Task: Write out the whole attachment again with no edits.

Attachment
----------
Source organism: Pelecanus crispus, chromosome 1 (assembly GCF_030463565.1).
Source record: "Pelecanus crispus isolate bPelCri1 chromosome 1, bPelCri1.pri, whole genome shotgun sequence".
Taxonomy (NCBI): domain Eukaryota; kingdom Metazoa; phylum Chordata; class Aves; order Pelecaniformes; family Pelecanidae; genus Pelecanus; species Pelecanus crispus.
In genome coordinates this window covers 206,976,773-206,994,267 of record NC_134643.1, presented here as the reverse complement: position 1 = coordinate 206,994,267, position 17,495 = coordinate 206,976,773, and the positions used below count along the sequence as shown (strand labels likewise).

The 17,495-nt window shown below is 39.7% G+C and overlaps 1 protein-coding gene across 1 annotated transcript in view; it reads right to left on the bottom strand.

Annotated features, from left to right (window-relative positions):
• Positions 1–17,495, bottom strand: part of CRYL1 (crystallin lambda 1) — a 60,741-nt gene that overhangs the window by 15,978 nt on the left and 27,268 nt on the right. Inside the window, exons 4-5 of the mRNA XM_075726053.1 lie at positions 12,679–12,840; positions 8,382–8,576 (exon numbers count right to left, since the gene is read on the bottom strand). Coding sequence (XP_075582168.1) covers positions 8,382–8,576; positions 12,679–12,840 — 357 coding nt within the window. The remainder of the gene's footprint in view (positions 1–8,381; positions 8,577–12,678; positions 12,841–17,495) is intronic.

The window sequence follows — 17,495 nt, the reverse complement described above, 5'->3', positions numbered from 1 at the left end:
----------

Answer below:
Source organism: Pelecanus crispus, chromosome 1 (assembly GCF_030463565.1).
Source record: "Pelecanus crispus isolate bPelCri1 chromosome 1, bPelCri1.pri, whole genome shotgun sequence".
Taxonomy (NCBI): domain Eukaryota; kingdom Metazoa; phylum Chordata; class Aves; order Pelecaniformes; family Pelecanidae; genus Pelecanus; species Pelecanus crispus.
In genome coordinates this window covers 206,976,773-206,994,267 of record NC_134643.1, presented here as the reverse complement: position 1 = coordinate 206,994,267, position 17,495 = coordinate 206,976,773, and the positions used below count along the sequence as shown (strand labels likewise).

The 17,495-nt window shown below is 39.7% G+C and overlaps 1 protein-coding gene across 1 annotated transcript in view; it reads right to left on the bottom strand.

Annotated features, from left to right (window-relative positions):
• Positions 1–17,495, bottom strand: part of CRYL1 (crystallin lambda 1) — a 60,741-nt gene that overhangs the window by 15,978 nt on the left and 27,268 nt on the right. Inside the window, exons 4-5 of the mRNA XM_075726053.1 lie at positions 12,679–12,840; positions 8,382–8,576 (exon numbers count right to left, since the gene is read on the bottom strand). Coding sequence (XP_075582168.1) covers positions 8,382–8,576; positions 12,679–12,840 — 357 coding nt within the window. The remainder of the gene's footprint in view (positions 1–8,381; positions 8,577–12,678; positions 12,841–17,495) is intronic.

The window sequence follows — 17,495 nt, the reverse complement described above, 5'->3', positions numbered from 1 at the left end: